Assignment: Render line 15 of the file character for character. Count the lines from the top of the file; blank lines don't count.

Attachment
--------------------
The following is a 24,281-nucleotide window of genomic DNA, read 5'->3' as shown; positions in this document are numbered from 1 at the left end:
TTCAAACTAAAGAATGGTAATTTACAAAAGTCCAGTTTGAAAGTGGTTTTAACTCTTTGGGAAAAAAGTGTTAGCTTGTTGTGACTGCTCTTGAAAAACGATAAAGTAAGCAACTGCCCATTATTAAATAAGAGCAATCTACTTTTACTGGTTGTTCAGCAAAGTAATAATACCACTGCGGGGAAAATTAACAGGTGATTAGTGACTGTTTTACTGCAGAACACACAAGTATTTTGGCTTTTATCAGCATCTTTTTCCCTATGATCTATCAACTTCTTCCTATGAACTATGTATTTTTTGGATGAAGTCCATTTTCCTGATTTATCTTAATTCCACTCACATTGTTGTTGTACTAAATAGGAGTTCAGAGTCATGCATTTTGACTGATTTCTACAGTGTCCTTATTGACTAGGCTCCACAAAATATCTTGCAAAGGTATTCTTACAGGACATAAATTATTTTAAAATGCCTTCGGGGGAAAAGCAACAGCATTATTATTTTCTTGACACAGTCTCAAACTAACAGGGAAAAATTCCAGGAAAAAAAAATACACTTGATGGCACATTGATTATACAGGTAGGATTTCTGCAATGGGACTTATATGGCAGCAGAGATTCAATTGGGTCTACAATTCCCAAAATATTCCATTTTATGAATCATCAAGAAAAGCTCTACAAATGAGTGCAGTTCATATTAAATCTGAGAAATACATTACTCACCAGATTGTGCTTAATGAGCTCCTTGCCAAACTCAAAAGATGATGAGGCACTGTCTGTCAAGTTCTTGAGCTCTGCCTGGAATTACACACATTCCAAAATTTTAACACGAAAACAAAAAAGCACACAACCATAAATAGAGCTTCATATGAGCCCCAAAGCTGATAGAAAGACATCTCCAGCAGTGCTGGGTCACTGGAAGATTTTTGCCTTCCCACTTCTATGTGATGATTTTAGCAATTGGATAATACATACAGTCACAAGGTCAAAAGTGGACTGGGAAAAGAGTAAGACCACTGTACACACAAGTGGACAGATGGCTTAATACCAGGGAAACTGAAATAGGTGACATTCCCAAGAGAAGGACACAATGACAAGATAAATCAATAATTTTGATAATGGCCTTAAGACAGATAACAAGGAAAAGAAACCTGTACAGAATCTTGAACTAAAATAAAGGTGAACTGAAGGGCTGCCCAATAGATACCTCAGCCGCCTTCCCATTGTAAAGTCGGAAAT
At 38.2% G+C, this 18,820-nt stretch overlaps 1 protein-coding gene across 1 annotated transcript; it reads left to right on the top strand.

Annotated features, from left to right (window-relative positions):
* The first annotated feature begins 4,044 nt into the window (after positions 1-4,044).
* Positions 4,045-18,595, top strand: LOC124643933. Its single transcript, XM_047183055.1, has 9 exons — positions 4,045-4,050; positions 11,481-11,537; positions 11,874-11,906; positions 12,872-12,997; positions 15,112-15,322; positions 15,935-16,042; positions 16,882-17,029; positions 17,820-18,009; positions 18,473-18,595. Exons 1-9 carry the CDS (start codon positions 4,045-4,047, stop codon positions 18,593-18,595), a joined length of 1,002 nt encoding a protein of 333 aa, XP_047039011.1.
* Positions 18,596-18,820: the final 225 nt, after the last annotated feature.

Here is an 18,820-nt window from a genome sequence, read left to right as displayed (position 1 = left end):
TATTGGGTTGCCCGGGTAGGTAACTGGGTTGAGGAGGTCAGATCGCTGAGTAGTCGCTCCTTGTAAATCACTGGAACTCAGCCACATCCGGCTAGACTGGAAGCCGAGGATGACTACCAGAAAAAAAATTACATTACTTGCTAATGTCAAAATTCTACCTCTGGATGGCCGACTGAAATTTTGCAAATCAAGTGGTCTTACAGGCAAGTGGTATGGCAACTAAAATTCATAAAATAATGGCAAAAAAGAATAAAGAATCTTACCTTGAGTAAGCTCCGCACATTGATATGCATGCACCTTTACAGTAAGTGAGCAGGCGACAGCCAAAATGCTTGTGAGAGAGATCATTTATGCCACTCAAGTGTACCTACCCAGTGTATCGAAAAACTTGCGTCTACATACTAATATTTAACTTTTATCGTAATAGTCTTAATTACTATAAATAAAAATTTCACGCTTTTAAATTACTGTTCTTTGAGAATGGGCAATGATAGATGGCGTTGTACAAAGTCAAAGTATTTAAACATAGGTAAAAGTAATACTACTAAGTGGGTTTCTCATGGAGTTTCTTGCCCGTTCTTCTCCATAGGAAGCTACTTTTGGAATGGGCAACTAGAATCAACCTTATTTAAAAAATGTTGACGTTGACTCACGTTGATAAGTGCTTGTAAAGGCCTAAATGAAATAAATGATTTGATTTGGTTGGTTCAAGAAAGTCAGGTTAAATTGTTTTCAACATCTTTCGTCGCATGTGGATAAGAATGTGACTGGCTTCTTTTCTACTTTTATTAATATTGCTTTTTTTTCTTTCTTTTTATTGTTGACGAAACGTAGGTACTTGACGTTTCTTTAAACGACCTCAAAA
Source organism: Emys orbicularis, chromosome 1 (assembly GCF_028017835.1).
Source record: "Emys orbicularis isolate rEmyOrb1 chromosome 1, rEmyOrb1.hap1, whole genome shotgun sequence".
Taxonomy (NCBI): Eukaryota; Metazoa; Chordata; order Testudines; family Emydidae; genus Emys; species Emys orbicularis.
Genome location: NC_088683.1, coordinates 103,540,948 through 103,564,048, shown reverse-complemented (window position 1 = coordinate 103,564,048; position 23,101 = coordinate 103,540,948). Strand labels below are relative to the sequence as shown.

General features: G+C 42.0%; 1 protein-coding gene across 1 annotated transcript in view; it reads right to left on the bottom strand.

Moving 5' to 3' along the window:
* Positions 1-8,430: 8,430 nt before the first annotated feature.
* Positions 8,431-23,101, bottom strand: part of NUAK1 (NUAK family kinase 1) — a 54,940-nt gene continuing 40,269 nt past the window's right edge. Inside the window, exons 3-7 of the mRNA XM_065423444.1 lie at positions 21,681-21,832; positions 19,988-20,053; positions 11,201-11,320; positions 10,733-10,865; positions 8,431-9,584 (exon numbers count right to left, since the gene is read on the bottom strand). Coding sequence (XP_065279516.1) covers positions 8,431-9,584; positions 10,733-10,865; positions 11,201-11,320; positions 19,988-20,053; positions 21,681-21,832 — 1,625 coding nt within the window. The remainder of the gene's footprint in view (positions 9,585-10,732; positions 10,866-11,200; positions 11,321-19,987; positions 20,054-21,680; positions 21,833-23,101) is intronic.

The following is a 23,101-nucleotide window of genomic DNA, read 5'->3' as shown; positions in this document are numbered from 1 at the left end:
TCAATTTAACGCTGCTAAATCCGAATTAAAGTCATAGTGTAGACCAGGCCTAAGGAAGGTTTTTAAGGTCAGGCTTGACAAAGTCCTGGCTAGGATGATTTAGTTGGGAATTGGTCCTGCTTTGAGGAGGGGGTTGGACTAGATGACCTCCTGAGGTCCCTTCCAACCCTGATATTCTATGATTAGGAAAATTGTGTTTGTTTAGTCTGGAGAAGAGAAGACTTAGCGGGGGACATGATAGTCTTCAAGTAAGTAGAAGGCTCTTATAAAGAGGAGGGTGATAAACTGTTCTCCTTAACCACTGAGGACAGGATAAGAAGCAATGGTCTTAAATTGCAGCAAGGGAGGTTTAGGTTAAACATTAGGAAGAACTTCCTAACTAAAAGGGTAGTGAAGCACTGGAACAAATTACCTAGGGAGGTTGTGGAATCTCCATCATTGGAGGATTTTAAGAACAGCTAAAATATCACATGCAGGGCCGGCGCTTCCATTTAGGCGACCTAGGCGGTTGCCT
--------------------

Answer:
Moving 5' to 3' along the window: